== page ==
Most of us know the story. The shepherds and in the fields watching their flocks by night when the angel appears and says, “This will be a sign for you: you will find a child wrapped in bands of cloth and lying in the manger.” Even the Charlie Brown Christmas special knows this part of the story. But what we may not have known was the reference point for the “sign.” What did it mean that there will be a sign? A sign of what? Now you know the answer. This is the sign that God had long promised, that God would begin the loving and careful recreation of heaven and earth. God would begin the restoration of a universe in which humans and God could hang together in love and blessing. The sign had arrived, but it would not be the one and only sign. I say this because Jesus’ ministry was pretty much one big sign of this restoring work. How so? When Jesus healed someone, they were made good as new. When Jesus forgave someone, they were as good as new. When Jesus cast out the demons from the man in Gentile territory, he was made good as new. When Jesus fed the hungry, they were made good as new. In a sense, just like Mark worked on each part of the car that needed restoring, Jesus worked on each part of humanity that needed restoring, body, mind and soul. And finally, the greatest sign of all, which was the cross which culminated Jesus work of making it possible for all of humanity to be joined as one. This is why in the Gospel of John all of Jesus mighty acts are called signs.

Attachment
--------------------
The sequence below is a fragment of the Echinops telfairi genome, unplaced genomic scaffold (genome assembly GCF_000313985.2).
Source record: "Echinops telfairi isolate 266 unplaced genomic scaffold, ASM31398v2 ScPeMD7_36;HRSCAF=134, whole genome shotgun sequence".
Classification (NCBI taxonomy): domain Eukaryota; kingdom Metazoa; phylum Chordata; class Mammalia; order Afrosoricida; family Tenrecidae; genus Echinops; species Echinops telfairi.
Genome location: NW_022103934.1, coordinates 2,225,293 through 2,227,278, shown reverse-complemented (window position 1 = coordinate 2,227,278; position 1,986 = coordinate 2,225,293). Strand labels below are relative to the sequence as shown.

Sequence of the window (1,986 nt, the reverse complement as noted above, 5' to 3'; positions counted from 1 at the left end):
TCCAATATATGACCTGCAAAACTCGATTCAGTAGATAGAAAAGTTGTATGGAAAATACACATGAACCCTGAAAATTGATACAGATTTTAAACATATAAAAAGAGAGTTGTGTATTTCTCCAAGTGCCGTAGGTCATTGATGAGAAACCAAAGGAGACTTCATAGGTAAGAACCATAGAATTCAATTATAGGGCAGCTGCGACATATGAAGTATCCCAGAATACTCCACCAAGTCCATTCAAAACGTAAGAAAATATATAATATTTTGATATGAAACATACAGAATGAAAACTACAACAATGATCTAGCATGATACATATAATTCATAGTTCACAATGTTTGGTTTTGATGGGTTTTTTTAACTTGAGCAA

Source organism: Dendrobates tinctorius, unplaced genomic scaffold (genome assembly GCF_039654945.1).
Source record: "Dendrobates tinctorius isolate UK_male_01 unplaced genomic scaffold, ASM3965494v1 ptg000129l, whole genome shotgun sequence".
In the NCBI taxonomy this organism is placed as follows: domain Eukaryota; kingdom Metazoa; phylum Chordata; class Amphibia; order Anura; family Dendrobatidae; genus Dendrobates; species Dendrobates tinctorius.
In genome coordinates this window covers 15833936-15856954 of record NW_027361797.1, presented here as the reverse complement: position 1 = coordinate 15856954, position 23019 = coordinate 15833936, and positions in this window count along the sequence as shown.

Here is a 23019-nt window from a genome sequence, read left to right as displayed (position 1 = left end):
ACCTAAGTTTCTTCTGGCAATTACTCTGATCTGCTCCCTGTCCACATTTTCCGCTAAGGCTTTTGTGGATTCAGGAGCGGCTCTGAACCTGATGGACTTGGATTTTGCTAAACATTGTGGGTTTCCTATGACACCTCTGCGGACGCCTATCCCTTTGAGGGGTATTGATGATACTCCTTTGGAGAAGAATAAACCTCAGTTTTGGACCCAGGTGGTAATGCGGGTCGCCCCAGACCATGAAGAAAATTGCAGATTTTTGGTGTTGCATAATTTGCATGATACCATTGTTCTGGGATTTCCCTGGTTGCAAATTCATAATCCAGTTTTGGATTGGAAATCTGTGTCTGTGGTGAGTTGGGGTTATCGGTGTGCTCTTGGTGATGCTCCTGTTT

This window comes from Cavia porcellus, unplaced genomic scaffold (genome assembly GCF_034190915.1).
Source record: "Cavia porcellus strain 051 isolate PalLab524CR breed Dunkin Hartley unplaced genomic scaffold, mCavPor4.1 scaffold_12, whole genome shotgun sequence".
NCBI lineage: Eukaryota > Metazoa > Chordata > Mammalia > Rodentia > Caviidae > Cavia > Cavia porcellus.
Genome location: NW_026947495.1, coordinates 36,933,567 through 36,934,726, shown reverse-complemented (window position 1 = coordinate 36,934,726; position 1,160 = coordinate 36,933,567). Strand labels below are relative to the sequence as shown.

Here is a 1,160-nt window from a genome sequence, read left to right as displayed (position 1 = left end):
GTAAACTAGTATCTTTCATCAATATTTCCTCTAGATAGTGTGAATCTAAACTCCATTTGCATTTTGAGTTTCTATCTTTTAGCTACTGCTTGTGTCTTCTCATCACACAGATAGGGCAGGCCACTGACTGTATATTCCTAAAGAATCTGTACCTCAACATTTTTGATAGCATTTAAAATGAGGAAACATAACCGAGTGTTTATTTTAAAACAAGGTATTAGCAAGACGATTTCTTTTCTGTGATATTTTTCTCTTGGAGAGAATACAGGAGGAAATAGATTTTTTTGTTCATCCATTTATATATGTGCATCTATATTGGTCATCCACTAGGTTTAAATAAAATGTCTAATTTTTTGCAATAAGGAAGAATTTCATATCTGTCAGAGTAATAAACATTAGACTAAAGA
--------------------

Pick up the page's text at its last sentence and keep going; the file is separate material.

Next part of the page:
Unlike Mark’s restoration of the 54’ Vette, which I suppose is finished, God’s restoration of creation is an ongoing project. It is a slow, deliberate and loving project in which God is engaged. And it is a project in which we are invited to partake. We are invited to participate in God’s work…by helping to connect heaven and earth. I realize that may seem a bit odd but remember that the goal of this restoration is to have heaven and earth connect so we can hang with God. And we get to do that by lifting up and pouring out. We do this by lifting up those around us and those far from us, to God in prayer. When we do this, we are following Jesus’ example of praying for himself, his disciples and the world. The image often used is that prayers ascend like smoke drifting into the presence of God. It is as if our prayers help to focus heaven’s attention on the needs of the world. The second part of this is that we pour out God’s love into the world around us. For you see as we connect with heaven through prayer, worship, and meditation, it opens a highway for God’s love to be poured out upon us. This love allows us not only to love God but to love neighbor in new and amazing ways. And when we do, we too become signs. We become signs that God’s recreative work is in progress and by so doing we offer hope to an often-weary world.
My challenge for each of us then on this Sunday before Christmas is to ask ourselves, How am I being a sign to the world? How am I lifting up and pouring out so that God’s universal creation looks a little bit more like it is as good as new tomorrow than it does today?